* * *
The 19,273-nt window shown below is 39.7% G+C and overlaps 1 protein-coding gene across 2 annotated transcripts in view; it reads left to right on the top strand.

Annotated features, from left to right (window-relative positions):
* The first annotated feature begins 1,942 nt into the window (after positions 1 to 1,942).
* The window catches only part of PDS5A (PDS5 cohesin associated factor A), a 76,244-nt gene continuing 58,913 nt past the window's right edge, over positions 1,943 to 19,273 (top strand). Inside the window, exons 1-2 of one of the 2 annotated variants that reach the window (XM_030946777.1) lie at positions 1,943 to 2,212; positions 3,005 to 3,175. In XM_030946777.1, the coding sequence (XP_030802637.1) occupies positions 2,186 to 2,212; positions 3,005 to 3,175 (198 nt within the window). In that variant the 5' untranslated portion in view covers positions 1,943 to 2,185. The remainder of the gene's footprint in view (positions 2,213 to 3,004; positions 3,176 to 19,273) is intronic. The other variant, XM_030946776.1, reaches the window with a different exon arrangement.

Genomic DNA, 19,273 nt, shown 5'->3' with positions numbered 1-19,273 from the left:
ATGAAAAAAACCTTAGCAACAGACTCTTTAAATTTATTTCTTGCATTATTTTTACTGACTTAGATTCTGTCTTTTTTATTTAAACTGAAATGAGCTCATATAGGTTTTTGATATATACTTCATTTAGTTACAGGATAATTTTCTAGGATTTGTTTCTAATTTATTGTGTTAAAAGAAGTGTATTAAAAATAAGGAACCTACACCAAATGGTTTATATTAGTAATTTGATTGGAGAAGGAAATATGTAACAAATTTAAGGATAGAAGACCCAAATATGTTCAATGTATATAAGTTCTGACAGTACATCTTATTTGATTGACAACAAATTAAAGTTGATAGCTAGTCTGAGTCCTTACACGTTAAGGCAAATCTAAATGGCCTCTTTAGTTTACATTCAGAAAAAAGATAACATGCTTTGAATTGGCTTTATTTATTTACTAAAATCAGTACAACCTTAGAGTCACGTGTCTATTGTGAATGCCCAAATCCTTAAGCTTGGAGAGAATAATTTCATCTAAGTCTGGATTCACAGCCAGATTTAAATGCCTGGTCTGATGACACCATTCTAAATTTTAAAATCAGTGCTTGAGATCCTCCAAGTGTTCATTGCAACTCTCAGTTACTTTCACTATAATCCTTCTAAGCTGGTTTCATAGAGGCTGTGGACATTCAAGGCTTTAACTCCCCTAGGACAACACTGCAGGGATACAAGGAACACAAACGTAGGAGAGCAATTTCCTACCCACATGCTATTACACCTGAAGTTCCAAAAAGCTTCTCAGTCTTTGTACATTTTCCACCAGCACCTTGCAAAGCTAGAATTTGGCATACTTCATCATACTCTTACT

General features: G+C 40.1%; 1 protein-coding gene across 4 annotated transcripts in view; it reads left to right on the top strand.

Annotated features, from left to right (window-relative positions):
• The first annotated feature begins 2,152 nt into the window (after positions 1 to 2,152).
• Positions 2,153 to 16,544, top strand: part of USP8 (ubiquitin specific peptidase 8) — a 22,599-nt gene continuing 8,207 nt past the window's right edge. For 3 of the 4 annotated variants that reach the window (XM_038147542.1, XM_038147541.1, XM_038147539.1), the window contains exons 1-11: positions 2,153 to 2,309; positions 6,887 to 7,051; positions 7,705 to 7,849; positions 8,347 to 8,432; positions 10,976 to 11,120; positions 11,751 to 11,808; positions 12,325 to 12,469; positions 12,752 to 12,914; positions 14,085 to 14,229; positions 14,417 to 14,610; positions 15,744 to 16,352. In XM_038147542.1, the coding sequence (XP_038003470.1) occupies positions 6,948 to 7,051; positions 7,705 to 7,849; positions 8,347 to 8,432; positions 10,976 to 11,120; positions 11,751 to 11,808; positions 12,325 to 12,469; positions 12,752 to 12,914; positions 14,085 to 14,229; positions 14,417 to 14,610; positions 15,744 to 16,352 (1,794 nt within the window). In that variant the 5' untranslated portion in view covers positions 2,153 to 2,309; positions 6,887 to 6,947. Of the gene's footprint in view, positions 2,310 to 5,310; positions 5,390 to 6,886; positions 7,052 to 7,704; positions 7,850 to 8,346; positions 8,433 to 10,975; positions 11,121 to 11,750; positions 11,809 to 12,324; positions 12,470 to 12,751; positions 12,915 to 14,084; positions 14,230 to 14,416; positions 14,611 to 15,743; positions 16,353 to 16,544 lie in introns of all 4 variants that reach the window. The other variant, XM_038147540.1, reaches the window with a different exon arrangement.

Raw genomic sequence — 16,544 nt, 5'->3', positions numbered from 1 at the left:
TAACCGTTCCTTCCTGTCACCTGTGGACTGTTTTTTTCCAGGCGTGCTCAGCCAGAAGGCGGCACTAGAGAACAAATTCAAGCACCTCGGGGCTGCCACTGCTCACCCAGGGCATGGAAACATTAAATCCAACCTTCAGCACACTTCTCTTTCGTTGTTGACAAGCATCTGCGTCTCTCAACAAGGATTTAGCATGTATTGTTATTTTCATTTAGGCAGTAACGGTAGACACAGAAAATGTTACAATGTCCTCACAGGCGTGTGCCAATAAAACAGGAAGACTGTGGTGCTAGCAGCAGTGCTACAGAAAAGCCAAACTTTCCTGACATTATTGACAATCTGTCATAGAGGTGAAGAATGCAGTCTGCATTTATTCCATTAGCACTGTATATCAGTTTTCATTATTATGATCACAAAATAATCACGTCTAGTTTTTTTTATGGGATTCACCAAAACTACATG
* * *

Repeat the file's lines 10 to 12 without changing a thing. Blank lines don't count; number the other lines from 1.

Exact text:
• Positions 2,153 to 16,544, top strand: part of USP8 (ubiquitin specific peptidase 8) — a 22,599-nt gene continuing 8,207 nt past the window's right edge. For 3 of the 4 annotated variants that reach the window (XM_038147542.1, XM_038147541.1, XM_038147539.1), the window contains exons 1-11: positions 2,153 to 2,309; positions 6,887 to 7,051; positions 7,705 to 7,849; positions 8,347 to 8,432; positions 10,976 to 11,120; positions 11,751 to 11,808; positions 12,325 to 12,469; positions 12,752 to 12,914; positions 14,085 to 14,229; positions 14,417 to 14,610; positions 15,744 to 16,352. In XM_038147542.1, the coding sequence (XP_038003470.1) occupies positions 6,948 to 7,051; positions 7,705 to 7,849; positions 8,347 to 8,432; positions 10,976 to 11,120; positions 11,751 to 11,808; positions 12,325 to 12,469; positions 12,752 to 12,914; positions 14,085 to 14,229; positions 14,417 to 14,610; positions 15,744 to 16,352 (1,794 nt within the window). In that variant the 5' untranslated portion in view covers positions 2,153 to 2,309; positions 6,887 to 6,947. Of the gene's footprint in view, positions 2,310 to 5,310; positions 5,390 to 6,886; positions 7,052 to 7,704; positions 7,850 to 8,346; positions 8,433 to 10,975; positions 11,121 to 11,750; positions 11,809 to 12,324; positions 12,470 to 12,751; positions 12,915 to 14,084; positions 14,230 to 14,416; positions 14,611 to 15,743; positions 16,353 to 16,544 lie in introns of all 4 variants that reach the window. The other variant, XM_038147540.1, reaches the window with a different exon arrangement.

Raw genomic sequence — 16,544 nt, 5'->3', positions numbered from 1 at the left:
TAACCGTTCCTTCCTGTCACCTGTGGACTGTTTTTTTCCAGGCGTGCTCAGCCAGAAGGCGGCACTAGAGAACAAATTCAAGCACCTCGGGGCTGCCACTGCTCACCCAGGGCATGGAAACATTAAATCCAACCTTCAGCACACTTCTCTTTCGTTGTTGACAAGCATCTGCGTCTCTCAACAAGGATTTAGCATGTATTGTTATTTTCATTTAGGCAGTAACGGTAGACACAGAAAATGTTACAATGTCCTCACAGGCGTGTGCCAATAAAACAGGAAGACTGTGGTGCTAGCAGCAGTGCTACAGAAAAGCCAAACTTTCCTGACATTATTGACAATCTGTCATAGAGGTGAAGAATGCAGTCTGCATTTATTCCATTAGCACTGTATATCAGTTTTCATTATTATGATCACAAAATAATCACGTCTAGTTTTTTTTATGGGATTCACCAAAACTACATG